One business leader expressed his desire to support Latino businesspersons and integrate them into the life of the community, but also expressed frustration with not knowing how to bridge cultural differences. Another civic leader commented:

[There is a] long history of Latinos in Council Bluffs dating back to the Railroad days when Council Bluffs was a significant Railroad town and Union Pacific was a large employer.  We have the Mexican American families that have been here for years and I know and am friends with some of them. And there’s a new population, I know, but I don’t really know much about them. You know, I see them working. I know from friends who are in the retail business that they’re brand-loyal. I know from banking that they’re honest people, and that they put in an honest day’s work, but I really don’t know much more than that.  I think our low unemployment drives people to chase jobs and come here. I think they are doing OK in our schools.  I don’t know as much as I probably should.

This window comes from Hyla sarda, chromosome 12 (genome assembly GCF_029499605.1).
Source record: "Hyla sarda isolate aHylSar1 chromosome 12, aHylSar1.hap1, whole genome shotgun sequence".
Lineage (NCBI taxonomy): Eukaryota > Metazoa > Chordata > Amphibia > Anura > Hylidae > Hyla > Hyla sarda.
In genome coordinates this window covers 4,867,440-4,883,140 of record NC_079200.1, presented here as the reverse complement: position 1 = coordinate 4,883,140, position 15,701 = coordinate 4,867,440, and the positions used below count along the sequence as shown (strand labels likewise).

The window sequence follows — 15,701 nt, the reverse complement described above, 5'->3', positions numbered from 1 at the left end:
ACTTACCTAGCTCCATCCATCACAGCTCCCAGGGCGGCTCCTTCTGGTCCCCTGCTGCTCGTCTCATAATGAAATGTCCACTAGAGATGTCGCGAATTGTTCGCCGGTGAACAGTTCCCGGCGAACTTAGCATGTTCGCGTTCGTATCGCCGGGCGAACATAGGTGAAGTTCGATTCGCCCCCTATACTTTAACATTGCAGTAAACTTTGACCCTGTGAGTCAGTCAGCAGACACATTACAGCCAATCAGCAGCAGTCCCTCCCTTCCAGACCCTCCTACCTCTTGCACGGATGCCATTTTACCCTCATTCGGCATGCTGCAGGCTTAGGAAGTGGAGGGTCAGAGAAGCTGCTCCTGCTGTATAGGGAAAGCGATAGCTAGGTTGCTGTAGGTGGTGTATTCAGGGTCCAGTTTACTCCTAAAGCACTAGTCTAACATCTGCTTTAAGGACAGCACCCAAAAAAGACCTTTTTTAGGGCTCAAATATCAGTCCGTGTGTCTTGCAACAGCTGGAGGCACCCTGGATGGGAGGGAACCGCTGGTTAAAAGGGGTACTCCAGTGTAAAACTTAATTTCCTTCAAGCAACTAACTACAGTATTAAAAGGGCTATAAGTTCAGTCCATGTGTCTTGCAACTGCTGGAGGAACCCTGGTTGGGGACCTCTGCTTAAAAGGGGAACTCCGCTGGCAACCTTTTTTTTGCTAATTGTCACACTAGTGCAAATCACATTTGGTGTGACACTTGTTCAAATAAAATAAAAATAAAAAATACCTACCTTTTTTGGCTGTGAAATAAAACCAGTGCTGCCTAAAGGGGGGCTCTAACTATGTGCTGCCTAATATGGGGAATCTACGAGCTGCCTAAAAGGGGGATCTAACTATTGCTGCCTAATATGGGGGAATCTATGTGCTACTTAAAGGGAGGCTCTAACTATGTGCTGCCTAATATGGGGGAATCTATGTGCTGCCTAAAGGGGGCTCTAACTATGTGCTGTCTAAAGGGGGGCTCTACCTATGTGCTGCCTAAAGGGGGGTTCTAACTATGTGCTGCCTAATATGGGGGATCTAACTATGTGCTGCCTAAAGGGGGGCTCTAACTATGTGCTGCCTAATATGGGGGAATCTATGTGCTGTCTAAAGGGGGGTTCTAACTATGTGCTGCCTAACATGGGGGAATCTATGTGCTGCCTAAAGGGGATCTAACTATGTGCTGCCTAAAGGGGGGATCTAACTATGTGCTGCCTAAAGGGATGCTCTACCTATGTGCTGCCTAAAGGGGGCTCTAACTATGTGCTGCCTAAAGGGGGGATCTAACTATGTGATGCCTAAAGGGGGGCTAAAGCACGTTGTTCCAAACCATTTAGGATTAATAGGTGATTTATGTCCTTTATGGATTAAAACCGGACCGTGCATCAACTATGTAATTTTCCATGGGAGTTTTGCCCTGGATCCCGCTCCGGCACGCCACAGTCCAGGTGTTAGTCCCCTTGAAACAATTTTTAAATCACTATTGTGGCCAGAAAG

Institutional practices also evidence a range from lack of awareness of need to initial efforts to serve and integrate the growing Latino immigrant population. The lack of bilingual personnel in Council Bluffs was a strong theme arising from community members at the “Community Conversation” held in November of 2012.  Participants and interviewees described the serious consequences and fear of making mistakes, for example, signing papers in court or answering questions incorrectly without adequate interpretation. An elected city official demonstrated some awareness of the city’s need for more bilingual government services. “I don’t think we have enough employees in the city or in law enforcement that can communicate in Spanish.” Bilingual services are provided in some area health care institutions including Jennie Edmundson Hospital and All Care Health Center.